It may not be the most controversial thing on the ballot, but the race for the Dukes County Commission is probably the most complicated.
There are three seats to fill; terms for John Alley of West Tisbury, Leonard Jason Jr. of Chilmark, and Roger Wey of Oak Bluffs are all ending. Mr. Wey is not seeking reelection.
Voters will see three names on the ballot when they vote Tuesday: John Alley, Leonard Jason and Linda Sibley, a former county commissioner from West Tisbury.
But because the commission cannot have more than two sitting members from one town, and current commission chairman Leslie Leland is from West Tisbury and not up for reelection, there is only room for one more commissioner from West Tisbury. That leaves Mrs. Sibley and Mr. Alley in a race against each other.
Meanwhile, there are two write-in candidates: Dan Flynn and Thomas Hallahan, both of Oak Bluffs. One will likely be elected.
The county commission election comes at a time when the mission and form of county government is in flux. This spring, the Dukes County Charter Study Commission completed an 18-month analysis of county government. Mr. Alley, Mr. Flynn, Mr. Jason and Mrs. Sibley all participated in the study. Its final recommendations — to retain county government with a county manager — came out in June. A question on the Tuesday ballot involves changes in county commission term lengths.
Incumbent Mr. Jason supports the recommendations of the charter commission. “I supported them publicly and I still support them,” he said. “I think it’s worth a try. We have nothing to lose.” A county commissioner since 1995, Mr. Jason said he is ready to see some changes in county government. “We need to make county government more inclusive,” he said by telephone this week. “I’ve talked before about having more associate commissioners to allow the county to be a forum where members from [town] financial committees could review regional budgets to better inform voters.” Mr. Jason said he would also appoint a commissioner of agriculture, bring 4-H back to the Vineyard and increase communication between the county and the towns. “I think you need some form of government that can deal with regional issues,” he said.
Fellow incumbent John Alley also favors better dialogue between the county and the towns. “A central issue is restoring trust in the county,” Mr. Alley said. “Perhaps the county needs to be more sensitive to the needs of individual communities.” Asked how he would do that, Mr. Alley said, “We would listen more, find out what people want and also hold meetings in the various towns of the county at different times.” Mr. Alley has served on the county commission for 25 years, though not consecutively. He once lost to Mr. Leland. “I believe my experience, my knowledge of the county, having lived through the good times and the bad, I am better able to work with the board of county commissioners,” he said. “I think continuity is very important to cut through a lot of red tape and help focus on the issues of the day.” Mr. Alley agrees with many of the charter study recommendations, but not all. “They propose two-year [terms] and I strongly believe they should be left as four-year terms, staggered,” he said.
Mrs. Sibley said she decided to run after participating in the county charter study. She is a longtime member of the Martha’s Vineyard Commission (she is also running for reelection to that commission) and served for six years on the county commission earlier in her career. “I was distressed to see the level of distrust that had grown up around the county,” she said. “I think the next four years will be absolutely critical to see whether the county can pull itself together and become a useful tool for the towns.” If elected, she would take special interest in the recommendations of the Martha’s Vineyard Commission’s forthcoming Island Plan, would attend all-Island selectmen’s meetings and said she would not micromanage the county manager. “I represent someone who has experience, so I understand the county, I understand how it functions and I understand the problems,” she said.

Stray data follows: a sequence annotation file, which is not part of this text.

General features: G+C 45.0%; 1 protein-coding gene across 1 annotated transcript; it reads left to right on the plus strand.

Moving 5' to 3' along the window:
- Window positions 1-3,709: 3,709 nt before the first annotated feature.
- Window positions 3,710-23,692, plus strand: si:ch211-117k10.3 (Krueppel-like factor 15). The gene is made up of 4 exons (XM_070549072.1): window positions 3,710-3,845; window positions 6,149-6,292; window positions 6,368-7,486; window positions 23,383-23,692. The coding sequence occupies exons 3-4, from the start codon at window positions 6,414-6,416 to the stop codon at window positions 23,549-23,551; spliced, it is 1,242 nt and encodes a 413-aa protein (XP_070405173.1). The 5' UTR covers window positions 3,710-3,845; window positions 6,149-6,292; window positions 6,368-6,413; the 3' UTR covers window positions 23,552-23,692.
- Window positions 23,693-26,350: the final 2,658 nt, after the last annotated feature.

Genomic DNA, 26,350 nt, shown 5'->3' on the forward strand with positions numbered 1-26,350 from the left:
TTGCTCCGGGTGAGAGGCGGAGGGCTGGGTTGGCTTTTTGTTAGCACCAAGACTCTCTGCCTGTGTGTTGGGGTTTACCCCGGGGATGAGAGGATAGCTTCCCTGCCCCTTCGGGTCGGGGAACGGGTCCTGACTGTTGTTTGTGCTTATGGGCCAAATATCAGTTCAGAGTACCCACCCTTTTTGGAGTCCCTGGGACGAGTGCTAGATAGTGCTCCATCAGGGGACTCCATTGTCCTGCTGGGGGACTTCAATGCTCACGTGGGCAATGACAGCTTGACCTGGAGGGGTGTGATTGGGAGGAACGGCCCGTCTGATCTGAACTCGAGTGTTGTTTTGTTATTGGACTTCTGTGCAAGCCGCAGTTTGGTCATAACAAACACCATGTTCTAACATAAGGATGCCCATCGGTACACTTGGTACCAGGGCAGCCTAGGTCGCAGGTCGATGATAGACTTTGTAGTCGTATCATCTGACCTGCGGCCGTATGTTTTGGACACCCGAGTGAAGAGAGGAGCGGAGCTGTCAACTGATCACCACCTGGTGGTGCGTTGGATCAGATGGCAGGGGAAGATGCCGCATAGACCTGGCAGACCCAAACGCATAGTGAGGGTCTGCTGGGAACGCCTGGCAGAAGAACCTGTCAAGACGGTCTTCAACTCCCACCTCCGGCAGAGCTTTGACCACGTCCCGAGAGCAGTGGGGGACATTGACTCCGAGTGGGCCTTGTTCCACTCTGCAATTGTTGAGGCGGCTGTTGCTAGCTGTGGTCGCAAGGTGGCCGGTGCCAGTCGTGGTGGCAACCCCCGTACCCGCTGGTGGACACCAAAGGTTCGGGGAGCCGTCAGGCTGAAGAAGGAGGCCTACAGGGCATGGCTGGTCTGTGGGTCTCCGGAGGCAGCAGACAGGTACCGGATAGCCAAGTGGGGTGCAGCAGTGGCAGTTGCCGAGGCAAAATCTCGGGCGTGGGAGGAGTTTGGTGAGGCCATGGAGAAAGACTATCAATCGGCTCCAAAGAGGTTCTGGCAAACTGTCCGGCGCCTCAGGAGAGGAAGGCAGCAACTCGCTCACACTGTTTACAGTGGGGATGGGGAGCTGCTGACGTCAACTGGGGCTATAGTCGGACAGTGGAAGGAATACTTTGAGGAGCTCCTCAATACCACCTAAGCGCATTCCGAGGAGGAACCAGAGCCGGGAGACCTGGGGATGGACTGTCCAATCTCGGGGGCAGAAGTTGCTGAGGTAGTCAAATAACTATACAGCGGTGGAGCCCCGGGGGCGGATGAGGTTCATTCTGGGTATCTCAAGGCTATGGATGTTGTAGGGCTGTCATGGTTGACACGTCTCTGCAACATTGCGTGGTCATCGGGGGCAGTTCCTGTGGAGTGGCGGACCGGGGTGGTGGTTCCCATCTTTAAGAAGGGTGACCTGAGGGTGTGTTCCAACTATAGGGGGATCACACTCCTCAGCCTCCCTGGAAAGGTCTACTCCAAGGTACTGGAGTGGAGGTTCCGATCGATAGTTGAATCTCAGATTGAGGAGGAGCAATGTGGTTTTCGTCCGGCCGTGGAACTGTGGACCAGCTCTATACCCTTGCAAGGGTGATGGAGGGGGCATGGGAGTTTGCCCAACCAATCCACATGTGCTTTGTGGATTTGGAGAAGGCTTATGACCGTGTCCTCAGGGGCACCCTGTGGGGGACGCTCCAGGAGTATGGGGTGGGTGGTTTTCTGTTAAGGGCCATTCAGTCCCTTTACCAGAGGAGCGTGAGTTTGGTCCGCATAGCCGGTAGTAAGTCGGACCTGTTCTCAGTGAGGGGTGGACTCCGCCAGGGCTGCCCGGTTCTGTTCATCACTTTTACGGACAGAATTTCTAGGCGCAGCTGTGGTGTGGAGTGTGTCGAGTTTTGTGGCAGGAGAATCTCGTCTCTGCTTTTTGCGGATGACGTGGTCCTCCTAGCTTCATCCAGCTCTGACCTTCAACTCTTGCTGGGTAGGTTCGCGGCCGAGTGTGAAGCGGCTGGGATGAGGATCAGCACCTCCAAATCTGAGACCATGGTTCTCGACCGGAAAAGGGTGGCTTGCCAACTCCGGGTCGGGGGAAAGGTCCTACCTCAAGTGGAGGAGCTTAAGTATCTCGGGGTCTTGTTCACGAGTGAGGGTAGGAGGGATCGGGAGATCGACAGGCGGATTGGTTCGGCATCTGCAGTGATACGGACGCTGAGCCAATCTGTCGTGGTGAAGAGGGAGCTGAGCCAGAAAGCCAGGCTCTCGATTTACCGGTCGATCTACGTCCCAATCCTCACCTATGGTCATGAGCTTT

Mr. Flynn is also a past county commissioner; he was elected to the commission in 1995 and served for eight years. He currently works as a court officer at the Edgartown courthouse. “If elected, I will serve, but I’m not launching any type of campaign,” he told the Gazette this week. “Because I’ve done it before, I know how the process works,” he added.
A newcomer to politics, Mr. Hallahan lived on the Island in the early 1980s, later moved off and returned nine years ago. He recently finished a term on the Oak Bluffs School advisory committee and serves as vice president of the Vineyard Playhouse board of directors. He is a consultant with the state Department of Public Health and is vice president for government relations and public policy of the American Speech, Language and Hearing Association.
He said he decided to run after learning the commission could be short one commissioner. He said he went to the county offices and read a year’s worth of commission meeting minutes in under an hour. “Either they’re not being transparent or they’re not being productive,” he said. “I was wondering what it was exactly that they did do.”
If elected, Mr. Hallahan said he would concentrate on issues regarding energy use and the county judicial system. “There’s something creative that could be done with the jail and the courthouse,” he said. “There are many creative possibilities out there. Maybe even a campus plan dealing with the jail and the courthouse. There is room for some creative dialogue.” He said he believes his experience writing legislation and setting policy would help him in the job.